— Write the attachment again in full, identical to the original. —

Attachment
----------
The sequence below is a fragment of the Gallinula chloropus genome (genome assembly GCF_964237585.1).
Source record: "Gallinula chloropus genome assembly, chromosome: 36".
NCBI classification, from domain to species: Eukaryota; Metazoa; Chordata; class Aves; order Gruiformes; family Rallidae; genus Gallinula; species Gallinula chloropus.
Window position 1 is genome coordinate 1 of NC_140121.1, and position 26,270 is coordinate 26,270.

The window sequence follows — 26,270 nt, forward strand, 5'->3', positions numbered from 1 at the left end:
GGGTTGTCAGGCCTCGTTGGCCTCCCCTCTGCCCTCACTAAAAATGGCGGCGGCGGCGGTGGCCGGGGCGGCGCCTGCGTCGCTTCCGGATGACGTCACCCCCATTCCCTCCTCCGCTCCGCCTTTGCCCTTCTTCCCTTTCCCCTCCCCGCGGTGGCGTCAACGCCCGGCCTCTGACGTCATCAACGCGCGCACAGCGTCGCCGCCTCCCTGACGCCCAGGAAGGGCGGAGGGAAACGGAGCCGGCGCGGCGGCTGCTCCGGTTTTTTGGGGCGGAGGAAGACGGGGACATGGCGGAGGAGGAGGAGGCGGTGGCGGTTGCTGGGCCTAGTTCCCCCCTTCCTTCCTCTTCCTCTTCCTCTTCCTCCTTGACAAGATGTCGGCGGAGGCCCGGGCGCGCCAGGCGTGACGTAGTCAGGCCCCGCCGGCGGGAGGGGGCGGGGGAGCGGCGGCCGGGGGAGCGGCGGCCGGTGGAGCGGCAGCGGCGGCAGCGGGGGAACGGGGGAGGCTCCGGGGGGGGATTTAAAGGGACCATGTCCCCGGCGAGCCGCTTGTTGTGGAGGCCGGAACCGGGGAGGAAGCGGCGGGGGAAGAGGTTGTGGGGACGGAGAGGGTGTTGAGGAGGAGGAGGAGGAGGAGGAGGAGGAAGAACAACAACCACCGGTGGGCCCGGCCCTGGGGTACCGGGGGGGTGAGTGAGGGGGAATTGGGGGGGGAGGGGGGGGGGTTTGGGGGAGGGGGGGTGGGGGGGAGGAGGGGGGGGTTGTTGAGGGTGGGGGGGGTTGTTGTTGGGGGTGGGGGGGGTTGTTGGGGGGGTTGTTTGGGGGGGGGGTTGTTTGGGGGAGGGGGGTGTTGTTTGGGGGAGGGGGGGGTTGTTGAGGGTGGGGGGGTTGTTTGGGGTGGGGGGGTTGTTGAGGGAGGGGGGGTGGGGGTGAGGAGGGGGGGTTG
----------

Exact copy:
The sequence below is a fragment of the Gallinula chloropus genome (genome assembly GCF_964237585.1).
Source record: "Gallinula chloropus genome assembly, chromosome: 36".
NCBI classification, from domain to species: Eukaryota; Metazoa; Chordata; class Aves; order Gruiformes; family Rallidae; genus Gallinula; species Gallinula chloropus.
Window position 1 is genome coordinate 1 of NC_140121.1, and position 26,270 is coordinate 26,270.

The window sequence follows — 26,270 nt, forward strand, 5'->3', positions numbered from 1 at the left end:
GGGTTGTCAGGCCTCGTTGGCCTCCCCTCTGCCCTCACTAAAAATGGCGGCGGCGGCGGTGGCCGGGGCGGCGCCTGCGTCGCTTCCGGATGACGTCACCCCCATTCCCTCCTCCGCTCCGCCTTTGCCCTTCTTCCCTTTCCCCTCCCCGCGGTGGCGTCAACGCCCGGCCTCTGACGTCATCAACGCGCGCACAGCGTCGCCGCCTCCCTGACGCCCAGGAAGGGCGGAGGGAAACGGAGCCGGCGCGGCGGCTGCTCCGGTTTTTTGGGGCGGAGGAAGACGGGGACATGGCGGAGGAGGAGGAGGCGGTGGCGGTTGCTGGGCCTAGTTCCCCCCTTCCTTCCTCTTCCTCTTCCTCTTCCTCCTTGACAAGATGTCGGCGGAGGCCCGGGCGCGCCAGGCGTGACGTAGTCAGGCCCCGCCGGCGGGAGGGGGCGGGGGAGCGGCGGCCGGGGGAGCGGCGGCCGGTGGAGCGGCAGCGGCGGCAGCGGGGGAACGGGGGAGGCTCCGGGGGGGGATTTAAAGGGACCATGTCCCCGGCGAGCCGCTTGTTGTGGAGGCCGGAACCGGGGAGGAAGCGGCGGGGGAAGAGGTTGTGGGGACGGAGAGGGTGTTGAGGAGGAGGAGGAGGAGGAGGAGGAGGAAGAACAACAACCACCGGTGGGCCCGGCCCTGGGGTACCGGGGGGGTGAGTGAGGGGGAATTGGGGGGGGAGGGGGGGGGGTTTGGGGGAGGGGGGGTGGGGGGGAGGAGGGGGGGGTTGTTGAGGGTGGGGGGGGTTGTTGTTGGGGGTGGGGGGGGTTGTTGGGGGGGTTGTTTGGGGGGGGGGTTGTTTGGGGGAGGGGGGTGTTGTTTGGGGGAGGGGGGGGTTGTTGAGGGTGGGGGGGTTGTTTGGGGTGGGGGGGTTGTTGAGGGAGGGGGGGTGGGGGTGAGGAGGGGGGGTTG